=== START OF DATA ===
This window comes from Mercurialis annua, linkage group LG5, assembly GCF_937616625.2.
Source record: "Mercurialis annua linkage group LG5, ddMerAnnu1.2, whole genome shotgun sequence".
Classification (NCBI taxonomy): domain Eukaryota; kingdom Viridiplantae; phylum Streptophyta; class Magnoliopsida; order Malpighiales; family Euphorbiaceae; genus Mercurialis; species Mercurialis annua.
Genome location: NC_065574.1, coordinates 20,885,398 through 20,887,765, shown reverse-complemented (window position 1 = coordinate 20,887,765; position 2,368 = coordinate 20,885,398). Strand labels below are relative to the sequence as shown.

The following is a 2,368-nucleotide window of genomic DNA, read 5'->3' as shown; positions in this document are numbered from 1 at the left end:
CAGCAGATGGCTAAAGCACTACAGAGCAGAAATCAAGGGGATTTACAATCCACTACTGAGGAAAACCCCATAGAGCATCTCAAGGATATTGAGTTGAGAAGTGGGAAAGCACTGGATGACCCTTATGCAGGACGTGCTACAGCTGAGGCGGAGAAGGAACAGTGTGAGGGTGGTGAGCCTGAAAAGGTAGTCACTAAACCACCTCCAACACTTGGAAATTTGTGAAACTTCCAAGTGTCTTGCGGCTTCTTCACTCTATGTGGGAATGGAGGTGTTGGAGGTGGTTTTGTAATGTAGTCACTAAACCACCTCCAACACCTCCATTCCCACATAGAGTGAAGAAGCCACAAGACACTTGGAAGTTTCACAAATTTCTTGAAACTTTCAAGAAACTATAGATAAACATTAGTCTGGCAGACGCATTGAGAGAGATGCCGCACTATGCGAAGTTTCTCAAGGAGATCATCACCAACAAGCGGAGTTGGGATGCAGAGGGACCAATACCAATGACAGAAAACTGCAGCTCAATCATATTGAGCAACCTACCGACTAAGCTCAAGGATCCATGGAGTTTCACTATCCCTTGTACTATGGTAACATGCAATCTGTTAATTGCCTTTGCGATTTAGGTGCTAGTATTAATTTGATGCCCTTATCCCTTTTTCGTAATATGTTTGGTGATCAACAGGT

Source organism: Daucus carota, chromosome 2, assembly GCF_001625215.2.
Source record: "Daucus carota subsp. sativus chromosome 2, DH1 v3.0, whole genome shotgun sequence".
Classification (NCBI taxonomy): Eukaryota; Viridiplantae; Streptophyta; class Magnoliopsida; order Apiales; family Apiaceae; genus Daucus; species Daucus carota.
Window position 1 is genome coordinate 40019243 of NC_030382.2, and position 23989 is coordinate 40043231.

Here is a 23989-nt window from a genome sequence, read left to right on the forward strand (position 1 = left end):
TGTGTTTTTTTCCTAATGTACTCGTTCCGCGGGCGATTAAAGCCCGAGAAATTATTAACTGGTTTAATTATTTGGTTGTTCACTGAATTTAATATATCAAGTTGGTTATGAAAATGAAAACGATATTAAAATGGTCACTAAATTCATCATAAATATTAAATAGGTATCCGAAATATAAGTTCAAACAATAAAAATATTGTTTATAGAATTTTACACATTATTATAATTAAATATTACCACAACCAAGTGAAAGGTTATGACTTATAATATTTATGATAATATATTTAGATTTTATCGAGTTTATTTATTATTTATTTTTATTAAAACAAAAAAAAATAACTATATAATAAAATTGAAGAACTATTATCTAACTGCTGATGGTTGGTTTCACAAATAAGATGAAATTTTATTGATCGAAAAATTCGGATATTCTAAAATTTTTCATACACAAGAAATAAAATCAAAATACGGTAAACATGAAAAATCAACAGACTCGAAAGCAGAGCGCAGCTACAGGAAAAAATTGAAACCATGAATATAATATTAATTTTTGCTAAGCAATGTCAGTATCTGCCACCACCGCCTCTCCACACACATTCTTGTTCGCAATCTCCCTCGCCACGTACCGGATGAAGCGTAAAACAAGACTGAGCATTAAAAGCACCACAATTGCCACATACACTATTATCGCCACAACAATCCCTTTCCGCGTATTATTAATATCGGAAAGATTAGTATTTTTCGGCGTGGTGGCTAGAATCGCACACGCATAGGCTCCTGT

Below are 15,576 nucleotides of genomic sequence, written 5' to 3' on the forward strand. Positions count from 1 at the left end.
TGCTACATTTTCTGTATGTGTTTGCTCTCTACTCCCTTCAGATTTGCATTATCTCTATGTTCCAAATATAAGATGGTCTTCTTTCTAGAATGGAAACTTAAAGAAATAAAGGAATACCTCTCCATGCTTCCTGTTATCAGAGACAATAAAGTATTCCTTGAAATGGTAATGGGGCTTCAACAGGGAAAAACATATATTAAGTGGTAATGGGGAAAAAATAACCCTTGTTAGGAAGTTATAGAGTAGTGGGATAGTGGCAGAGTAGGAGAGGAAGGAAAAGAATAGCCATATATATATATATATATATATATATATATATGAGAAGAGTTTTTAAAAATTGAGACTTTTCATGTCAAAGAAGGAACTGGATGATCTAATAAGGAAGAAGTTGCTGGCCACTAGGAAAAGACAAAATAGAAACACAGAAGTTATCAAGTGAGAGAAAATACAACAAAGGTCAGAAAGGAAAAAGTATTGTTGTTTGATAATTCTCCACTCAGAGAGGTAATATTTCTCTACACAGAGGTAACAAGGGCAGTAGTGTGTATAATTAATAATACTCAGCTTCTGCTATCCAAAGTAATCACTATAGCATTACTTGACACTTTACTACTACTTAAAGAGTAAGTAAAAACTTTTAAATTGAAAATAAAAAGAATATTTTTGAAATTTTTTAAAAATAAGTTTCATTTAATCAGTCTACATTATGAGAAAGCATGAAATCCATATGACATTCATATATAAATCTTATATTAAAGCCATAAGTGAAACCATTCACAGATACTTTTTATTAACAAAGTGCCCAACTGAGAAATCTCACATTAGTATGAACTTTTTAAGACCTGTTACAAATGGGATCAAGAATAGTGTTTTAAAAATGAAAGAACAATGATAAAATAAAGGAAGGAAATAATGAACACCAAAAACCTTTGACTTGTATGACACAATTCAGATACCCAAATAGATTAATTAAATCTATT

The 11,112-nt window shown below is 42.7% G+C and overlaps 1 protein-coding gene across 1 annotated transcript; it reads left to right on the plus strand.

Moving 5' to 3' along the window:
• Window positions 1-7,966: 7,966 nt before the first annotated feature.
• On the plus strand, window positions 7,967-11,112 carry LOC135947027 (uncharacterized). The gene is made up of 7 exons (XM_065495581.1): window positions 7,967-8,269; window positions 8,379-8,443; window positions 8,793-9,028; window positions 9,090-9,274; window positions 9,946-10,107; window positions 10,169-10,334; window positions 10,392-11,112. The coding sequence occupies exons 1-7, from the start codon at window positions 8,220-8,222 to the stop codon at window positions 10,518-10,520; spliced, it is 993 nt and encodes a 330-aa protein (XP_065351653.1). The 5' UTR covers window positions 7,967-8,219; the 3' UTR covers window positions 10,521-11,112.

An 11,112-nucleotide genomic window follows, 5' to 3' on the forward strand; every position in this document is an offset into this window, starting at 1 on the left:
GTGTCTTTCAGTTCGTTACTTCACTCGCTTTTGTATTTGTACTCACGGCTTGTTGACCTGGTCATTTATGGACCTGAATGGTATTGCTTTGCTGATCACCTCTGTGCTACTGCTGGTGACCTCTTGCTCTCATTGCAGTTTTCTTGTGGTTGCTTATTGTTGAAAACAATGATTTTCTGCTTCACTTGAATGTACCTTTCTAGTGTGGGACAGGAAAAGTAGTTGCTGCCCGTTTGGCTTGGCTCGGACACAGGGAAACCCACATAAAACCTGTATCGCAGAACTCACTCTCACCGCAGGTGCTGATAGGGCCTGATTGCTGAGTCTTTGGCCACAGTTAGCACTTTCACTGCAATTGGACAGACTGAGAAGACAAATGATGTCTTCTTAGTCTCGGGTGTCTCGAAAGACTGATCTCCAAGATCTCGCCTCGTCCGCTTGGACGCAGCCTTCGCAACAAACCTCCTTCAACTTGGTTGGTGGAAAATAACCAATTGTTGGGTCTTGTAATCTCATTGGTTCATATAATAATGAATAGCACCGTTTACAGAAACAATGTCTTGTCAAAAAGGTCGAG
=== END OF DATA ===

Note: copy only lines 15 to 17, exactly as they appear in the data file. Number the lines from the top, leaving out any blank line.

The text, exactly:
The 11,112-nt window shown below is 42.7% G+C and overlaps 1 protein-coding gene across 1 annotated transcript; it reads left to right on the plus strand.

Moving 5' to 3' along the window:
• Window positions 1-7,966: 7,966 nt before the first annotated feature.